Animals were anesthetized with halothane (Fluothane) followed by ketamine HCL (Ketalar, 70 mg/kg ip) for cannulation of the trachea and decerebration. Two holes (diameter, 2.0 mm) were symmetrically drilled over the skull above the LC nuclei and PIA (Hajnik et al. 2000) at 9.2 mm posterior to bregma and 1.3 mm lateral to midline for microinjections and LC unit recordings. Then two rectangular holes were cut in each parietal bone in preparation for decerebration. The transverse anterior and posterior borders of these holes were located 1 and 5 mm posterior to bregma with longitudinal sagittal borders 0.5 mm from midline. Precollicular-postmammillary decerebration was carried out 4.0–5.0 mm posterior to bregma using a stainless steel spatula, taking care not to injure the sagittal vein. Excess fluid was aspirated by syringe and absorbed with Gelfoam (Upjohn). Guide cannulae, 0.6-mm diam, were fixed on the skull bone for OX-A, OX-B, saline, and clonidine microinjections into the fourth ventricle. Coordinates of all structures were based on the rat brain atlas (Paxinos and Watson 1997).
Rectal temperature was continuously monitored with an electrical thermometer (Model BAT-12, Physitemp) and maintained between 37 and 38°C with a Heat Therapy Pump (Model NO. TP-500, Gaymar Industries). Experiments were begun when bilateral postdecerebrate muscle rigidity appeared (0.5–3 h).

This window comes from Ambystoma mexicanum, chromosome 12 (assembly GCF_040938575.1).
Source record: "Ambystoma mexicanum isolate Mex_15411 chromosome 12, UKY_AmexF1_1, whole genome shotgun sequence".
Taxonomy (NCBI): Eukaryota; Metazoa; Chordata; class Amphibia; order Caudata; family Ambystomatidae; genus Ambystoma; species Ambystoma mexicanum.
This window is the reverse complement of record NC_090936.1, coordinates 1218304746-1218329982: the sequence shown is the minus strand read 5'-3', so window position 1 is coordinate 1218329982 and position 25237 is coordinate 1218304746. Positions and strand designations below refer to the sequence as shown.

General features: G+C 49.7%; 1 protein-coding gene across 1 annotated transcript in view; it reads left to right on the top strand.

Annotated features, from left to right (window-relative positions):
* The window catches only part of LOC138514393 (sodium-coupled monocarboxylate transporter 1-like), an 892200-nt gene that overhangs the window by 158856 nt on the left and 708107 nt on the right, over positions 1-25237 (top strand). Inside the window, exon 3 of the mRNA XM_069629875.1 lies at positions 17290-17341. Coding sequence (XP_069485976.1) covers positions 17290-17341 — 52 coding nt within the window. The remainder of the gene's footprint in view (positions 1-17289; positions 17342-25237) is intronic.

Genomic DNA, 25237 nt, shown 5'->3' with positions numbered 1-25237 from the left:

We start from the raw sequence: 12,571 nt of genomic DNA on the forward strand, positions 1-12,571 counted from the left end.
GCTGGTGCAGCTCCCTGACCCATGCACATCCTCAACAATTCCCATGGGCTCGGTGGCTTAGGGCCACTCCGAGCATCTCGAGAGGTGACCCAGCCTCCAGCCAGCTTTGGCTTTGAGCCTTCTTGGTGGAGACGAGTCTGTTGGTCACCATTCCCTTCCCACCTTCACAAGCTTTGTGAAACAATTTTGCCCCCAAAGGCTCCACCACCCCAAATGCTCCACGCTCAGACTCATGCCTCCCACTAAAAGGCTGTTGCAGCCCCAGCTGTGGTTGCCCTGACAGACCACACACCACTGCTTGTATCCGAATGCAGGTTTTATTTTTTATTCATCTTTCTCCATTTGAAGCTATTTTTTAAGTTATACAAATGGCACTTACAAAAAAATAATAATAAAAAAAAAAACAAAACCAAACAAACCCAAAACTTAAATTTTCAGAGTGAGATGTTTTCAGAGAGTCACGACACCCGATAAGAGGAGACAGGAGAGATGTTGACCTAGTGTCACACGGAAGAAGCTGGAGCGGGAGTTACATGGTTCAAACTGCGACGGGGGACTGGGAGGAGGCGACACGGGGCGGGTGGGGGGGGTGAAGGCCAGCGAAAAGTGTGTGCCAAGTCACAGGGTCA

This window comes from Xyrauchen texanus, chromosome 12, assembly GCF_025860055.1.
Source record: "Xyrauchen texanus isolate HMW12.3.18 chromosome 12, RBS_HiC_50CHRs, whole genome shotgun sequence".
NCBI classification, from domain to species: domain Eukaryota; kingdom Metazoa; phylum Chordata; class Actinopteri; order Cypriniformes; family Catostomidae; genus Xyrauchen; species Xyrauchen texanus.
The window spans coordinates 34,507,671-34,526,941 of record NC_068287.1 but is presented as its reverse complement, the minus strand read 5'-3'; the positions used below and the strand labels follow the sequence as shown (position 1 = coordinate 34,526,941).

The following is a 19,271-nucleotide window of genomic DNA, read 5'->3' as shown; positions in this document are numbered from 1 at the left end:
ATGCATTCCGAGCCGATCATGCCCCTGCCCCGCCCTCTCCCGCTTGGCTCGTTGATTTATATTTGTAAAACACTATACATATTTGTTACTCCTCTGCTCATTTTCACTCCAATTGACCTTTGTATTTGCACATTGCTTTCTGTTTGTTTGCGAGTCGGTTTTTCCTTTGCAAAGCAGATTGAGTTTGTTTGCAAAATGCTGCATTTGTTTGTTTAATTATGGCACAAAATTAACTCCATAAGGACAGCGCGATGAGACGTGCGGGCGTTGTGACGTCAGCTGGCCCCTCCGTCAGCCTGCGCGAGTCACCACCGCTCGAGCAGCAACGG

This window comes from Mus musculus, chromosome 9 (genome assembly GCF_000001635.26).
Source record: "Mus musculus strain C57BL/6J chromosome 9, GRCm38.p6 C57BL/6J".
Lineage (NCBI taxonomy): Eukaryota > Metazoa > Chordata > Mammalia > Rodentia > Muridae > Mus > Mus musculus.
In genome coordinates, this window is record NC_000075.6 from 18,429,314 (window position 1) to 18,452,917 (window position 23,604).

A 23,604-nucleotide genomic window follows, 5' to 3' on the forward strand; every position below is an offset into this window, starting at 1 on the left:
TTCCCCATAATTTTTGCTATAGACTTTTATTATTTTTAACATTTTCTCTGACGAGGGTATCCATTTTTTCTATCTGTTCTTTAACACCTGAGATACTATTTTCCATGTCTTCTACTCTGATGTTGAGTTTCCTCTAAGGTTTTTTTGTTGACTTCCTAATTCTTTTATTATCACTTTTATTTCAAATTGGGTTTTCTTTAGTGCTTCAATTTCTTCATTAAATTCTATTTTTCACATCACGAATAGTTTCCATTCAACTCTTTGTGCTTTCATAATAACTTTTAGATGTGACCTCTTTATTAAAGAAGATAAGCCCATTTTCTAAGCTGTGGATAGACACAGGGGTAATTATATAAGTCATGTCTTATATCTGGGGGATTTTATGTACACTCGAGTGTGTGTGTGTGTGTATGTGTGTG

The animals were divided into four groups: the first group (n = 17) was used for OX-A microinjections into the LC and PIA, the second group (n = 19) for OX-B microinjections into these structures, the third group (n = 4) for control saline microinjections into the LC and PIA, and the fourth group (n = 8) for saline, OX-A, OX-B, and clonidine microinjections into fourth ventricle during LC unit recording.
In each experiment, four injection sites (2 in the LC and 2 in the PIA) were sequentially tested each with one microinjection. Sites were tested in random order. Subsequent microinjections were performed when muscle tone returned to background. The microinjections into the LC and PIA consisted of 0.2 μl administrated at a rate 10 nl/s. OX-A and -B (Peptide Institute, Osaka, Japan) were dissolved in distilled water to create stock solution (1 mM). Stock solution was stored at 4°C for a maximum of 3 wk. Before experiments, stock solution was dissolved in 0.9% saline to get 0.1, 0.2, 1, and 100 μM concentrations of OX-A and -B.